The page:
What policy initiatives would you prioritise to promote regional integration in Africa and what international co-operation initiatives would you encourage most?

©OECD

I am delighted to open the 18th International Economic Forum on Africa. What we will be focusing on is precisely how we can design the policies which will lead to inclusion and ensure that everyone–families, farmers and businesses–reaps the benefits of Africa’s integration.

Engineers prepare to launch a medical drone, Rwanda 2018 ©Kristin Palitza/DPA/AFP

Accelerating the knowledge-led development of Africa through science driven policy and investments is important for boosting long-term growth and well-being.

On 16 October 2018, the authorities of the Democratic Republic of Congo (DRC) announced the signing of an Inga 3 project exclusive development agreement with two consortia (Chinese and Spanish). This is a milestone for Africa. After eight years of studies and discussions, this hydroelectric dam project on the Congo River will finally enter its operational phase.

President Keïta at the OECD in 2015 ©Herve Cortinat/OECD

“I want to reconcile hearts and minds…so that all the different people can play their part harmoniously in the national symphony.” So said Ibrahim Boubacar Keïta on being elected president of Mali in 2013, against a backdrop of violence and crisis. Now, five years later, with instability still an issue, can the recently re-elected President Keïta bring about the changes needed for a lasting peace?

©Finbarr O'Reilly/Reuters

Every year, millions of people in the Sahel and West Africa face hunger as levels of food and nutrition insecurity become critical. It is a familiar problem that tends to be dealt with within a top-down, national framework. Yet purely national analyses, rather than territorial and local ones, can mask pockets of poverty, hunger and malnutrition concentrated in specific geographic areas. If we look, for example, at stunting, a chronic state of undernutrition among children under the age of five, the national average in Benin is 34%. 

Kris Pannecoucke/PANOS REA

Doing business in conflict areas is challenging for everyone, whether you are talking about mining or even brewing beer. 

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Higher investment in human development in Africa is paying off. One reflection of this is the share of both girls and boys completing their secondary education,which has increased between 2005 and 2014.

Sub-Saharan Africa suffers from the worst health status in the world, according to the authors of Making Medicines in Africa. As policymakers turn their focus to healthcare, in part spurred on by the UN Sustainable Development Goals, the authors argue that industrial development in pharmaceuticals and the capabilities it generates can play a crucial role in addressing the healthcare needs of the continent. Through a collection of case studies on industrial policies, Making Medicines in Africa shows the successes and pitfalls along the way.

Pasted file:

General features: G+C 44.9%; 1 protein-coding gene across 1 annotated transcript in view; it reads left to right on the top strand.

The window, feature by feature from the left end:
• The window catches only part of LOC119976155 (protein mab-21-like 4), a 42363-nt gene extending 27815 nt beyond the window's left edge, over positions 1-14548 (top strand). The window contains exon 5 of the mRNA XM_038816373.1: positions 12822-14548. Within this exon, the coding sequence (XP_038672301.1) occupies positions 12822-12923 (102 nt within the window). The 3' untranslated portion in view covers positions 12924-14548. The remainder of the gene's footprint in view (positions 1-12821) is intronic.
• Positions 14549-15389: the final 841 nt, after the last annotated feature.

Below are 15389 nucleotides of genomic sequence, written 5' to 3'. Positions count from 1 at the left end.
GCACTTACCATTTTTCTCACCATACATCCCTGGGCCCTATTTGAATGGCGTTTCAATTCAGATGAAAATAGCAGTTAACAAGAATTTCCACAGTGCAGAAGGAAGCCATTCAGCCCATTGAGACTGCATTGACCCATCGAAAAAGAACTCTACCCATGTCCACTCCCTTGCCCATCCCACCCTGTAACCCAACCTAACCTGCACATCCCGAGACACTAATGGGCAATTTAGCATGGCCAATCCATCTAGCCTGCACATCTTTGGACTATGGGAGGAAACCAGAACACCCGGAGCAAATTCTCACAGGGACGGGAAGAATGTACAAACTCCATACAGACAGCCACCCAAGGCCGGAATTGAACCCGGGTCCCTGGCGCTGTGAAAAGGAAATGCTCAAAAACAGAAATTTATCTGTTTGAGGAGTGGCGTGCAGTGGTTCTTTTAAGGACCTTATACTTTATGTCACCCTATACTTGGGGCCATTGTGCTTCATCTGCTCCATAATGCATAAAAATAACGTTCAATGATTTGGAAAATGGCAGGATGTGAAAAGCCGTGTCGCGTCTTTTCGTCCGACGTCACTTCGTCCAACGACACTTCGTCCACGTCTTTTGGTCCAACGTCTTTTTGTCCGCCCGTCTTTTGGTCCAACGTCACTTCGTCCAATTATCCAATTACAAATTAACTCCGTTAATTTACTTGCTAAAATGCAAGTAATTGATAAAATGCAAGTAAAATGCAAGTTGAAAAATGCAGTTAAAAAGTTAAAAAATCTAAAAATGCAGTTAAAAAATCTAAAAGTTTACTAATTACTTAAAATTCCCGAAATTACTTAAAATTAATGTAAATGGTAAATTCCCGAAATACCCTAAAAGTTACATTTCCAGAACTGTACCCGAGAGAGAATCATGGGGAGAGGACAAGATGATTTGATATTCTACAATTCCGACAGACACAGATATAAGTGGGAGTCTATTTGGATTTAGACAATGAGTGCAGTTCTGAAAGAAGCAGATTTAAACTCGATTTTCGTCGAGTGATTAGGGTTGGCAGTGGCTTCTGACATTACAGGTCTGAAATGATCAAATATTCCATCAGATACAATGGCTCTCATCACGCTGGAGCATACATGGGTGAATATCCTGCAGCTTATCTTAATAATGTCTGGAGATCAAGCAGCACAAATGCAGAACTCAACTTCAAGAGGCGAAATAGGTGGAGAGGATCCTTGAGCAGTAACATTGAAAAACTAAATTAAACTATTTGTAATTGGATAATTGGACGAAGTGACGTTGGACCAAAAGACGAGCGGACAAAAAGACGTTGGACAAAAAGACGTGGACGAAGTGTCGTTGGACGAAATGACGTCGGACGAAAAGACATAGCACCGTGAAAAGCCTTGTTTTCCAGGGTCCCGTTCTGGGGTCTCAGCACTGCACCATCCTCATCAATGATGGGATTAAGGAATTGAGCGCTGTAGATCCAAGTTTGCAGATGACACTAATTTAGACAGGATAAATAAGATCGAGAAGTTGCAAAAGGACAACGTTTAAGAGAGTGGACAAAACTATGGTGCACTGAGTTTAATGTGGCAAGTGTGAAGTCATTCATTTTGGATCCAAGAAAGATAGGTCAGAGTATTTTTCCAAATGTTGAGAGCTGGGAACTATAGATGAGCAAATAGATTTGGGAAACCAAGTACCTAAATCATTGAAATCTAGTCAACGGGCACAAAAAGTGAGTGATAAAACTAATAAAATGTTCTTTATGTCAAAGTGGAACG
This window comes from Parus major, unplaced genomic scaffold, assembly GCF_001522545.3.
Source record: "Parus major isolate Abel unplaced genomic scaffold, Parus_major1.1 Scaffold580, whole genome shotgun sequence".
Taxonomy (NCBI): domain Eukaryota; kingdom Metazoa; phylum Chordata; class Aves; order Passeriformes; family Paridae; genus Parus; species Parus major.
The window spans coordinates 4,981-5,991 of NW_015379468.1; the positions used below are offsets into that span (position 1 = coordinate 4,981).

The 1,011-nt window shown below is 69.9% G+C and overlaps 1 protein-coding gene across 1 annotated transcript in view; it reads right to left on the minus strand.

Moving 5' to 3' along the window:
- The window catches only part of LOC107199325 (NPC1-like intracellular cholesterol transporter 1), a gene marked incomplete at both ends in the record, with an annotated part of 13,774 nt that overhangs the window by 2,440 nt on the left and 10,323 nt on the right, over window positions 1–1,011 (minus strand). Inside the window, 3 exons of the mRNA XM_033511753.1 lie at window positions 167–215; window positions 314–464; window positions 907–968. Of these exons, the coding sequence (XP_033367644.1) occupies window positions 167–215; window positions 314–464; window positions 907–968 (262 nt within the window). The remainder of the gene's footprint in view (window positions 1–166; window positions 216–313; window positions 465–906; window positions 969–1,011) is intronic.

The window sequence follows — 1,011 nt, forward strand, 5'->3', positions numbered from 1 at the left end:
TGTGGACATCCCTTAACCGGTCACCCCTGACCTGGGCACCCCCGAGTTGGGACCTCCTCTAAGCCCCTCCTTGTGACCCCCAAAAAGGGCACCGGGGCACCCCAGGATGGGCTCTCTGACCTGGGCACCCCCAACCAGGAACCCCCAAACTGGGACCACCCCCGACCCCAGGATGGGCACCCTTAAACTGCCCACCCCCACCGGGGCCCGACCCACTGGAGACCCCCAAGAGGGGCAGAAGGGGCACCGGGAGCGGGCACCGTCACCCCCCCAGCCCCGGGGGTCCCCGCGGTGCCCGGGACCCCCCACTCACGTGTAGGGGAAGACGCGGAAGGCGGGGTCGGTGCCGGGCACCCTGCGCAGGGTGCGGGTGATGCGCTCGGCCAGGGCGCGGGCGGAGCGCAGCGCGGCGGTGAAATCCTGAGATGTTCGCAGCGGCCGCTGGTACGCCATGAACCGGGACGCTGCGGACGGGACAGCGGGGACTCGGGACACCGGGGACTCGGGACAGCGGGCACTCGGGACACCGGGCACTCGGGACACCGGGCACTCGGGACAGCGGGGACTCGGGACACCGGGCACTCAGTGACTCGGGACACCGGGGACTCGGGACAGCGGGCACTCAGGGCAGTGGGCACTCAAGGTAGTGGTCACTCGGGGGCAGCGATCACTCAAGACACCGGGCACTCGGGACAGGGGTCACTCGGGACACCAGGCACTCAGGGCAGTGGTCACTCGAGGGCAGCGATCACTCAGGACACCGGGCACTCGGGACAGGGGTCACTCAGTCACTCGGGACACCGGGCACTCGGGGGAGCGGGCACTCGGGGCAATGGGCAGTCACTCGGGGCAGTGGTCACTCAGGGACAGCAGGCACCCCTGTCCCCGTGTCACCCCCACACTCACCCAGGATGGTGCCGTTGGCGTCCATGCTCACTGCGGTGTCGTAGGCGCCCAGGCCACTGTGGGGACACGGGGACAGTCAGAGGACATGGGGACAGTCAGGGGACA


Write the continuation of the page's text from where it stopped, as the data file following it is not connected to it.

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The African Union has made harmonising economic statistics across Africa a key objective of Agenda 2063, which is its 50-year pan-African economic development strategy. Better data is also relevant to the UN Sustainable Development Goals, of which goal 17 aims to improve domestic tax revenues and collection to strengthen resources. 

© Reuters/Thomas Mukoya

Innovative business models are creating new dynamics between formal companies and informal micro-entrepreneurs.

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Korean trade with Africa has more than quadrupled since the late 1990s.

2015 has been a challenging year for Africa. Average growth of African economies weakened in 2015 to 3.6%, down from an average annual 5% enjoyed since 2000.

In October, world leaders will gather in Quito for the Habitat III summit to launch the New Urban Agenda. This is on top of the start this year of the implementation of the Sustainable Development Goals (SDGs). 

© Joe Penney / Reuters

We don’t know the name, or the place and exact date of birth, of the baby who changed world history. My guess is that she was born somewhere in Africa in 2007. Not that she cared as she lay there all wrinkled and raging at the disagreeable turn her life had just taken, but it was thanks to her that for the first time ever, the world had more urban dwellers than country folk.

The world’s oceans, seas and rivers are a major source of wealth, creating trillions of dollars’ worth in goods and services as well as employing billions of people. […] Yet Africa’s blue potential remains untapped.

Africa is the least urbanised continent in the world but an urban transition is very much underway. This is particularly visible in West Africa where the number of urban agglomerations increased from 152 in 1950 to almost 2,000 in 2010. Between 2000 and 2010 alone, the urban population grew by over 40 million people, making towns and cities home to 41% of the region’s total population.